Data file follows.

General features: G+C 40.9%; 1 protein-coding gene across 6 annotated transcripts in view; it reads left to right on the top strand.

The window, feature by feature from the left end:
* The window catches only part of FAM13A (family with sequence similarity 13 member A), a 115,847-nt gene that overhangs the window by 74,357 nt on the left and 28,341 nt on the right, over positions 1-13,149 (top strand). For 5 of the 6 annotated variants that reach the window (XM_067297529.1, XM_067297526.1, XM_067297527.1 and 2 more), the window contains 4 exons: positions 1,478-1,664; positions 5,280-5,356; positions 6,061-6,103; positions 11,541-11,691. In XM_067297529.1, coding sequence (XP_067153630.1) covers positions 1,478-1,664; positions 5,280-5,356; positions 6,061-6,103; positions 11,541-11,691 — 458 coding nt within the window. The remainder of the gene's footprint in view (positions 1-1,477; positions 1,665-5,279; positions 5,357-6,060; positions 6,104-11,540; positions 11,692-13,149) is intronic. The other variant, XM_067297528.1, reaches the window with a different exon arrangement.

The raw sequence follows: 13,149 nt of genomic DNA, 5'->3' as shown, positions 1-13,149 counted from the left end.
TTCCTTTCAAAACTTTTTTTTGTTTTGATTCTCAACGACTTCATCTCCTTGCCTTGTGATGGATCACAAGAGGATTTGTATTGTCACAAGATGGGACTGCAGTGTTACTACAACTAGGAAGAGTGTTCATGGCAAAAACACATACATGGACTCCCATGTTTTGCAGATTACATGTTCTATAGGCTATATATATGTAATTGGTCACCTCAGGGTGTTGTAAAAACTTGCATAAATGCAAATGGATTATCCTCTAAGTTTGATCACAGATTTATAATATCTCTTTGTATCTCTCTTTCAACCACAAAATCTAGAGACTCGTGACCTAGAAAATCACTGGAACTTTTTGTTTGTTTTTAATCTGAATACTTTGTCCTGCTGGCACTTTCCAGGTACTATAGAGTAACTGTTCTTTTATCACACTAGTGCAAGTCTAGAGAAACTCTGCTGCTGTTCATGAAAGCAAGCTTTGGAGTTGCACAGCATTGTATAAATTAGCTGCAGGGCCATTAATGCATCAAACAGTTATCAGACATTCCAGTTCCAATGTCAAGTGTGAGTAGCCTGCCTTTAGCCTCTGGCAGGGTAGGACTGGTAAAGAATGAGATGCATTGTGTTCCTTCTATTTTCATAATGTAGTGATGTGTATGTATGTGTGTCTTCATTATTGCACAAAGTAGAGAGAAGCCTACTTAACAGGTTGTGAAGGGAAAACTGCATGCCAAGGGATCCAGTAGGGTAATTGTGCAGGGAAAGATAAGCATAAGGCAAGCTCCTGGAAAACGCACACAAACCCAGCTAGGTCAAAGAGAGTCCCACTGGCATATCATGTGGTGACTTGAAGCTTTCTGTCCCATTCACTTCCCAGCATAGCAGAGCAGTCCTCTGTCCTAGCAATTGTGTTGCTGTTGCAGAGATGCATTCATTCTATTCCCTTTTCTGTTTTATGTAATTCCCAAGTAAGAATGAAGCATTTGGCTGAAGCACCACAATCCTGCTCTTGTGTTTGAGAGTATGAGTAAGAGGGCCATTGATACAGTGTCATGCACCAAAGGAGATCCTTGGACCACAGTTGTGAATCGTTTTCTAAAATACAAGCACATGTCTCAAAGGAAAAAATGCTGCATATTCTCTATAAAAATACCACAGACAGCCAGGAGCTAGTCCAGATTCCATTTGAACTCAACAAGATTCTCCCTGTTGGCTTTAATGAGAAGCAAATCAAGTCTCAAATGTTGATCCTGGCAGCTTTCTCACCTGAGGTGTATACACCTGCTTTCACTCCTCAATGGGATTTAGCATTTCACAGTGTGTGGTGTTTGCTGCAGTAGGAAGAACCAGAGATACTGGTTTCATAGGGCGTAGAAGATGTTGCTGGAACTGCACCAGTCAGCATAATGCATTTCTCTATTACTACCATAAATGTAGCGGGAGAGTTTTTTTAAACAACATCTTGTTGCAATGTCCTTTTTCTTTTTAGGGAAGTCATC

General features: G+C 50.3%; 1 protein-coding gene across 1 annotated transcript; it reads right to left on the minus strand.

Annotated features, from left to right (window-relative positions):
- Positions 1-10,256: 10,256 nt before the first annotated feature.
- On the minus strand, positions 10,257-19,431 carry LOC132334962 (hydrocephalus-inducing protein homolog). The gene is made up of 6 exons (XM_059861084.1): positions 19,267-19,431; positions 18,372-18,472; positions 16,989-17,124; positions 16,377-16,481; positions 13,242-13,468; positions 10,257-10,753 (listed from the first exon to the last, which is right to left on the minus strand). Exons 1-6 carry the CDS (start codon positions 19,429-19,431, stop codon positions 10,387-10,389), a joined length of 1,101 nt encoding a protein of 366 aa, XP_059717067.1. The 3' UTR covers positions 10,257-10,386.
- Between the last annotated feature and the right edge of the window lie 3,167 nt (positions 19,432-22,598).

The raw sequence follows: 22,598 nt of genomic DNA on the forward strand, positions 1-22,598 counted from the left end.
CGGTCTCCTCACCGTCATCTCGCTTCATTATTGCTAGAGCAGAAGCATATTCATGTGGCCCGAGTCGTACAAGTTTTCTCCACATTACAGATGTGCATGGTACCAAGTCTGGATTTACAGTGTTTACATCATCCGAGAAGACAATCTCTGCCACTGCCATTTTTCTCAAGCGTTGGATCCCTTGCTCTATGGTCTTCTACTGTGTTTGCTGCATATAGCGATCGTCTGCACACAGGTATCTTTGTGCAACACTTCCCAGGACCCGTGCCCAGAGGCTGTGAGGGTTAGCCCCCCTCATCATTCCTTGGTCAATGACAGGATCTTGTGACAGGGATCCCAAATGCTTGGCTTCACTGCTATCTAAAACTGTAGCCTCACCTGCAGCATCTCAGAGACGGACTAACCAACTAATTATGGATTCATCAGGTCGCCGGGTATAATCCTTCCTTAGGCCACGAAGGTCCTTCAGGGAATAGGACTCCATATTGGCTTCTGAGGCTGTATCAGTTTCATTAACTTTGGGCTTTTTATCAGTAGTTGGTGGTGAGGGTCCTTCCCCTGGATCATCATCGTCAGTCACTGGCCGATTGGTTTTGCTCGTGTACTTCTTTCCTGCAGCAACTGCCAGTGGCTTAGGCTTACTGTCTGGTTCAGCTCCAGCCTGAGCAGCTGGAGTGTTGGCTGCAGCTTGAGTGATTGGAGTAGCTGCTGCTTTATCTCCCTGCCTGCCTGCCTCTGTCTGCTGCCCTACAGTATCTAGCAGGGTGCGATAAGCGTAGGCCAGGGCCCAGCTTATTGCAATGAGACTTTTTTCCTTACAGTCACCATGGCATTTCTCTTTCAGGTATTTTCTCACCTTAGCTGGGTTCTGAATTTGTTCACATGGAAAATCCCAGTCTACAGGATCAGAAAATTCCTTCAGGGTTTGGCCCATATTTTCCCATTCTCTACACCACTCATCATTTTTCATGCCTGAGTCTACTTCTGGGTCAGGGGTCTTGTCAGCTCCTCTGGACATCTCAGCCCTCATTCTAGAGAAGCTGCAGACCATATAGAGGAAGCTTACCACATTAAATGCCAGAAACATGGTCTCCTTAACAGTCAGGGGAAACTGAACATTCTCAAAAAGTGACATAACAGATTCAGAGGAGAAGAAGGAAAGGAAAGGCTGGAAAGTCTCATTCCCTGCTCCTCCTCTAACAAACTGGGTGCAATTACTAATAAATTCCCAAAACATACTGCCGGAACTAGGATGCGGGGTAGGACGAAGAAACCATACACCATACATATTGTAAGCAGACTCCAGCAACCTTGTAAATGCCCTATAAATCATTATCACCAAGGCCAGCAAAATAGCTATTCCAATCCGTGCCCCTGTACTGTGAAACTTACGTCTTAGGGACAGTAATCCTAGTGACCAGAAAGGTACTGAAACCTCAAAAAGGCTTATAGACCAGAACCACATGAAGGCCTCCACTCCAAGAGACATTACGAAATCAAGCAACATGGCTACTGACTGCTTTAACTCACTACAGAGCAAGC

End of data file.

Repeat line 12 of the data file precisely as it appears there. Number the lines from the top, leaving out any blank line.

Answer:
CGGTCTCCTCACCGTCATCTCGCTTCATTATTGCTAGAGCAGAAGCATATTCATGTGGCCCGAGTCGTACAAGTTTTCTCCACATTACAGATGTGCATGGTACCAAGTCTGGATTTACAGTGTTTACATCATCCGAGAAGACAATCTCTGCCACTGCCATTTTTCTCAAGCGTTGGATCCCTTGCTCTATGGTCTTCTACTGTGTTTGCTGCATATAGCGATCGTCTGCACACAGGTATCTTTGTGCAACACTTCCCAGGACCCGTGCCCAGAGGCTGTGAGGGTTAGCCCCCCTCATCATTCCTTGGTCAATGACAGGATCTTGTGACAGGGATCCCAAATGCTTGGCTTCACTGCTATCTAAAACTGTAGCCTCACCTGCAGCATCTCAGAGACGGACTAACCAACTAATTATGGATTCATCAGGTCGCCGGGTATAATCCTTCCTTAGGCCACGAAGGTCCTTCAGGGAATAGGACTCCATATTGGCTTCTGAGGCTGTATCAGTTTCATTAACTTTGGGCTTTTTATCAGTAGTTGGTGGTGAGGGTCCTTCCCCTGGATCATCATCGTCAGTCACTGGCCGATTGGTTTTGCTCGTGTACTTCTTTCCTGCAGCAACTGCCAGTGGCTTAGGCTTACTGTCTGGTTCAGCTCCAGCCTGAGCAGCTGGAGTGTTGGCTGCAGCTTGAGTGATTGGAGTAGCTGCTGCTTTATCTCCCTGCCTGCCTGCCTCTGTCTGCTGCCCTACAGTATCTAGCAGGGTGCGATAAGCGTAGGCCAGGGCCCAGCTTATTGCAATGAGACTTTTTTCCTTACAGTCACCATGGCATTTCTCTTTCAGGTATTTTCTCACCTTAGCTGGGTTCTGAATTTGTTCACATGGAAAATCCCAGTCTACAGGATCAGAAAATTCCTTCAGGGTTTGGCCCATATTTTCCCATTCTCTACACCACTCATCATTTTTCATGCCTGAGTCTACTTCTGGGTCAGGGGTCTTGTCAGCTCCTCTGGACATCTCAGCCCTCATTCTAGAGAAGCTGCAGACCATATAGAGGAAGCTTACCACATTAAATGCCAGAAACATGGTCTCCTTAACAGTCAGGGGAAACTGAACATTCTCAAAAAGTGACATAACAGATTCAGAGGAGAAGAAGGAAAGGAAAGGCTGGAAAGTCTCATTCCCTGCTCCTCCTCTAACAAACTGGGTGCAATTACTAATAAATTCCCAAAACATACTGCCGGAACTAGGATGCGGGGTAGGACGAAGAAACCATACACCATACATATTGTAAGCAGACTCCAGCAACCTTGTAAATGCCCTATAAATCATTATCACCAAGGCCAGCAAAATAGCTATTCCAATCCGTGCCCCTGTACTGTGAAACTTACGTCTTAGGGACAGTAATCCTAGTGACCAGAAAGGTACTGAAACCTCAAAAAGGCTTATAGACCAGAACCACATGAAGGCCTCCACTCCAAGAGACATTACGAAATCAAGCAACATGGCTACTGACTGCTTTAACTCACTACAGAGCAAGC